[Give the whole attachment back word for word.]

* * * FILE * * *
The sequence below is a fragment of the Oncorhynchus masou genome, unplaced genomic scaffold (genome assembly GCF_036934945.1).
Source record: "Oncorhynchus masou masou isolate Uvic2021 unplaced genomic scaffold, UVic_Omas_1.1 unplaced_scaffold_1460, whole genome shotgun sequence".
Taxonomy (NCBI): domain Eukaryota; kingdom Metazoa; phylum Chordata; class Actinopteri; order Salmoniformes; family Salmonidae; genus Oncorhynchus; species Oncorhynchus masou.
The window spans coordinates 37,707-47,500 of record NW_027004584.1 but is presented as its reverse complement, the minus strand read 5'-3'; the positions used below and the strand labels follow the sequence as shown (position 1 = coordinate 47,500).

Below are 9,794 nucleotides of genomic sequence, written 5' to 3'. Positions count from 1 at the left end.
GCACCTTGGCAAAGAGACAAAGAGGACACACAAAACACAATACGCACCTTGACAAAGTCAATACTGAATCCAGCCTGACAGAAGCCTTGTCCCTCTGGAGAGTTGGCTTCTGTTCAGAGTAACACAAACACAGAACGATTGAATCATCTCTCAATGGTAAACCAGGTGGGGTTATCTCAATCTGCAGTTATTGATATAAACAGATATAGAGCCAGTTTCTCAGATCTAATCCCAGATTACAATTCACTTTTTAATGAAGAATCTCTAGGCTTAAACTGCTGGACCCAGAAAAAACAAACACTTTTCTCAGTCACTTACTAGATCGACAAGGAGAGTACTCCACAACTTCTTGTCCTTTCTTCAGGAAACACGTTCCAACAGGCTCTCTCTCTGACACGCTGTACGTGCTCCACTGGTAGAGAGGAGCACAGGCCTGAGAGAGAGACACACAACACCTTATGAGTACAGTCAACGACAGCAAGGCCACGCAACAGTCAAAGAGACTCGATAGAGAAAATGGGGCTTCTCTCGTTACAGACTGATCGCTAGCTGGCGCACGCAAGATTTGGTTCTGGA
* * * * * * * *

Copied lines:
The sequence below is a fragment of the Oncorhynchus masou genome, unplaced genomic scaffold (genome assembly GCF_036934945.1).
Source record: "Oncorhynchus masou masou isolate Uvic2021 unplaced genomic scaffold, UVic_Omas_1.1 unplaced_scaffold_1460, whole genome shotgun sequence".
Taxonomy (NCBI): domain Eukaryota; kingdom Metazoa; phylum Chordata; class Actinopteri; order Salmoniformes; family Salmonidae; genus Oncorhynchus; species Oncorhynchus masou.
The window spans coordinates 37,707-47,500 of record NW_027004584.1 but is presented as its reverse complement, the minus strand read 5'-3'; the positions used below and the strand labels follow the sequence as shown (position 1 = coordinate 47,500).

Below are 9,794 nucleotides of genomic sequence, written 5' to 3'. Positions count from 1 at the left end.
GCACCTTGGCAAAGAGACAAAGAGGACACACAAAACACAATACGCACCTTGACAAAGTCAATACTGAATCCAGCCTGACAGAAGCCTTGTCCCTCTGGAGAGTTGGCTTCTGTTCAGAGTAACACAAACACAGAACGATTGAATCATCTCTCAATGGTAAACCAGGTGGGGTTATCTCAATCTGCAGTTATTGATATAAACAGATATAGAGCCAGTTTCTCAGATCTAATCCCAGATTACAATTCACTTTTTAATGAAGAATCTCTAGGCTTAAACTGCTGGACCCAGAAAAAACAAACACTTTTCTCAGTCACTTACTAGATCGACAAGGAGAGTACTCCACAACTTCTTGTCCTTTCTTCAGGAAACACGTTCCAACAGGCTCTCTCTCTGACACGCTGTACGTGCTCCACTGGTAGAGAGGAGCACAGGCCTGAGAGAGAGACACACAACACCTTATGAGTACAGTCAACGACAGCAAGGCCACGCAACAGTCAAAGAGACTCGATAGAGAAAATGGGGCTTCTCTCGTTACAGACTGATCGCTAGCTGGCGCACGCAAGATTTGGTTCTGGA